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Tue, 14 July 2020

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Theresa May makes last-ditch plea for Tory unity as she faces humiliating Brexit defeat

Theresa May makes last-ditch plea for Tory unity as she faces humiliating Brexit defeat

Emilio Casalicchio

2 min read

Theresa May has begged her backbenchers to unite behind her as pro-Brexit Tory rebels prepared to inflict an embarrassing defeat on the Government.


A spokesman for the Prime Minister said the Commons needed to "send a clear message to Brussels" by supporting a government motion in a vote tonight.

Members of the hardline European Research Group have threatened to rebel, claiming the motion - which endorses “the approach to leaving the EU” backed by the Commons on 29 January - appears to rule out a no-deal Brexit.

In a vote that that night, MPs backed calls to replace the Irish backstop plan with “alternative arrangements” - but they also said a no-deal Brexit should be ruled out.

ERG representatives warned Tory chief whip Julian Smith that unless the wording of the motion was changed, they would vote against the Government.

But a spokesman for the Prime Minister said: “It’s important that MPs support the Prime Minister in order to send another clear message to Brussels on the need to address Parliament’s concerns about the backstop so we can leave with a deal on time on 29 March.”

He added: “It’s not our intention to leave without a deal and we are working hard to secure a deal, but the legal default position is that we will leave on 29 March.

“Yesterday, in response to a question about whether no-deal remains on the table, I said ‘yes’.”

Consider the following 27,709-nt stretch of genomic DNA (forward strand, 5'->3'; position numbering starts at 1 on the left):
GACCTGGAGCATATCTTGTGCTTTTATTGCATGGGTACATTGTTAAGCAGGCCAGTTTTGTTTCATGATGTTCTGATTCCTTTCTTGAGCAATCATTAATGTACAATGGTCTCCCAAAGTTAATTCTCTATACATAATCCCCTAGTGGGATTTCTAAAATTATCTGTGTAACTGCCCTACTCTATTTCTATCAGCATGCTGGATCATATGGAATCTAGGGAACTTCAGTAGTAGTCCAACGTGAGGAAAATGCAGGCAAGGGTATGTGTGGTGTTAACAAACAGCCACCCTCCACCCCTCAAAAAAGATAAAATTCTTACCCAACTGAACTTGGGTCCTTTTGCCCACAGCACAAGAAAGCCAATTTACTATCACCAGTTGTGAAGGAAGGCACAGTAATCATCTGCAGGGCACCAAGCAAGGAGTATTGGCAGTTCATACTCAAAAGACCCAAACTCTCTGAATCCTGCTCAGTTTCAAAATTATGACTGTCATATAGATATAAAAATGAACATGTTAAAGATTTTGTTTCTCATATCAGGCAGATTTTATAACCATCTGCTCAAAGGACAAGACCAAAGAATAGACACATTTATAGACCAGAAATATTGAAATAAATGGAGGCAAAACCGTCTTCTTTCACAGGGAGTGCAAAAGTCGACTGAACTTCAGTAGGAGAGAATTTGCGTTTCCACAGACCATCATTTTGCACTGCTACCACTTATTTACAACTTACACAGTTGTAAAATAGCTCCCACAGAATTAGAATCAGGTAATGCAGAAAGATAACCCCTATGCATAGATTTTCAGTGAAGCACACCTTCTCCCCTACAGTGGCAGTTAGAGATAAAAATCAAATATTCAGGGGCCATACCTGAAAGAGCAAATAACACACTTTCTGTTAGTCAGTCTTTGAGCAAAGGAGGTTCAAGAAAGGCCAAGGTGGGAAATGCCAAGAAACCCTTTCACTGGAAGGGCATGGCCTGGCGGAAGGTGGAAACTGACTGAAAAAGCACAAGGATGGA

An ERG source told PoliticsHome the Government was “creating an unnecessary fight” and demanded Brexit Secretary Stephen Barclay offers assurances when he opens the debate this afternoon.

They added: “I don’t think we are in the same lobby as the Government tonight unless they say something in the next few hours.”

Pro-Brexit Tory MP Lee Rowley said: “We are all genuinely scratching our heads this morning asking what on earth they are doing.”

A Government source said Mr Barclay will be "addressing their concerns" when opens the debate.

The no-deal motion at the end of January, tabled by Tory former minister Caroline Spelman, said it “rejects the United Kingdom leaving the European Union without a Withdrawal Agreement and a Framework for the Future Relationship”.

The other motion that passed was tabled by Tory backbencher Sir Graham Brady and called for the hated Irish backstop part of the Brexit deal "to be replaced with alternative arrangements to avoid a hard border”.

Neither amendment has legal weight but they tell the Government what MPs want and indicate what kind of deal would eventually pass the House.

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